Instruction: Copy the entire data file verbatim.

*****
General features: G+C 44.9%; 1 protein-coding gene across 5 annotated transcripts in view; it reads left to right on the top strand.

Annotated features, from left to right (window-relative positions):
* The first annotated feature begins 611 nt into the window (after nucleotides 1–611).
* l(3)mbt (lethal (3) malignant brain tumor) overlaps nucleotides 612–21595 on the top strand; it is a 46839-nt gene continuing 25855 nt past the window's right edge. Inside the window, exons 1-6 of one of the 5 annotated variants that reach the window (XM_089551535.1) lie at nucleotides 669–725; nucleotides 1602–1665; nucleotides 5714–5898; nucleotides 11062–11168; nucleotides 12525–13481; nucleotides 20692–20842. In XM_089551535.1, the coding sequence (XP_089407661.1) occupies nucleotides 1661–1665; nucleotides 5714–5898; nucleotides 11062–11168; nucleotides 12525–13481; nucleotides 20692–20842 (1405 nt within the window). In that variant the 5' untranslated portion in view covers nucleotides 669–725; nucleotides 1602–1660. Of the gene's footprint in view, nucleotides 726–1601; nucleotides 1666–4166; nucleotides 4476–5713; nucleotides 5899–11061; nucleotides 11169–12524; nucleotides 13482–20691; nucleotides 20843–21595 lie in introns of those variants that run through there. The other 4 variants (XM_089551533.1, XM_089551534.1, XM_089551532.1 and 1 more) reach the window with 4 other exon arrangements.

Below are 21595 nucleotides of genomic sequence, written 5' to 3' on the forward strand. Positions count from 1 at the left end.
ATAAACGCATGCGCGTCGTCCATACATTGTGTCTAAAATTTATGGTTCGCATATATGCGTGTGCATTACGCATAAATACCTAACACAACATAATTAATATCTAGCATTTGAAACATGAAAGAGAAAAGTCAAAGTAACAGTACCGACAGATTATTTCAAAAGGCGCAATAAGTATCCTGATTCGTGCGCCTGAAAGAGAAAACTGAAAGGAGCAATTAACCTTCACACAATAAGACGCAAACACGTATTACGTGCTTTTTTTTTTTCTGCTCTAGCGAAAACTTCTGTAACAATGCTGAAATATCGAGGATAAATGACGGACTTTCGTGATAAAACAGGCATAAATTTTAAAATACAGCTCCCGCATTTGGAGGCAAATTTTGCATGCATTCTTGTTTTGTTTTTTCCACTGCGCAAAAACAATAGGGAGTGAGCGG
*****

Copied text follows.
General features: G+C 44.9%; 1 protein-coding gene across 5 annotated transcripts in view; it reads left to right on the top strand.

Annotated features, from left to right (window-relative positions):
* The first annotated feature begins 611 nt into the window (after nucleotides 1–611).
* l(3)mbt (lethal (3) malignant brain tumor) overlaps nucleotides 612–21595 on the top strand; it is a 46839-nt gene continuing 25855 nt past the window's right edge. Inside the window, exons 1-6 of one of the 5 annotated variants that reach the window (XM_089551535.1) lie at nucleotides 669–725; nucleotides 1602–1665; nucleotides 5714–5898; nucleotides 11062–11168; nucleotides 12525–13481; nucleotides 20692–20842. In XM_089551535.1, the coding sequence (XP_089407661.1) occupies nucleotides 1661–1665; nucleotides 5714–5898; nucleotides 11062–11168; nucleotides 12525–13481; nucleotides 20692–20842 (1405 nt within the window). In that variant the 5' untranslated portion in view covers nucleotides 669–725; nucleotides 1602–1660. Of the gene's footprint in view, nucleotides 726–1601; nucleotides 1666–4166; nucleotides 4476–5713; nucleotides 5899–11061; nucleotides 11169–12524; nucleotides 13482–20691; nucleotides 20843–21595 lie in introns of those variants that run through there. The other 4 variants (XM_089551533.1, XM_089551534.1, XM_089551532.1 and 1 more) reach the window with 4 other exon arrangements.

Below are 21595 nucleotides of genomic sequence, written 5' to 3' on the forward strand. Positions count from 1 at the left end.
ATAAACGCATGCGCGTCGTCCATACATTGTGTCTAAAATTTATGGTTCGCATATATGCGTGTGCATTACGCATAAATACCTAACACAACATAATTAATATCTAGCATTTGAAACATGAAAGAGAAAAGTCAAAGTAACAGTACCGACAGATTATTTCAAAAGGCGCAATAAGTATCCTGATTCGTGCGCCTGAAAGAGAAAACTGAAAGGAGCAATTAACCTTCACACAATAAGACGCAAACACGTATTACGTGCTTTTTTTTTTTCTGCTCTAGCGAAAACTTCTGTAACAATGCTGAAATATCGAGGATAAATGACGGACTTTCGTGATAAAACAGGCATAAATTTTAAAATACAGCTCCCGCATTTGGAGGCAAATTTTGCATGCATTCTTGTTTTGTTTTTTCCACTGCGCAAAAACAATAGGGAGTGAGCGG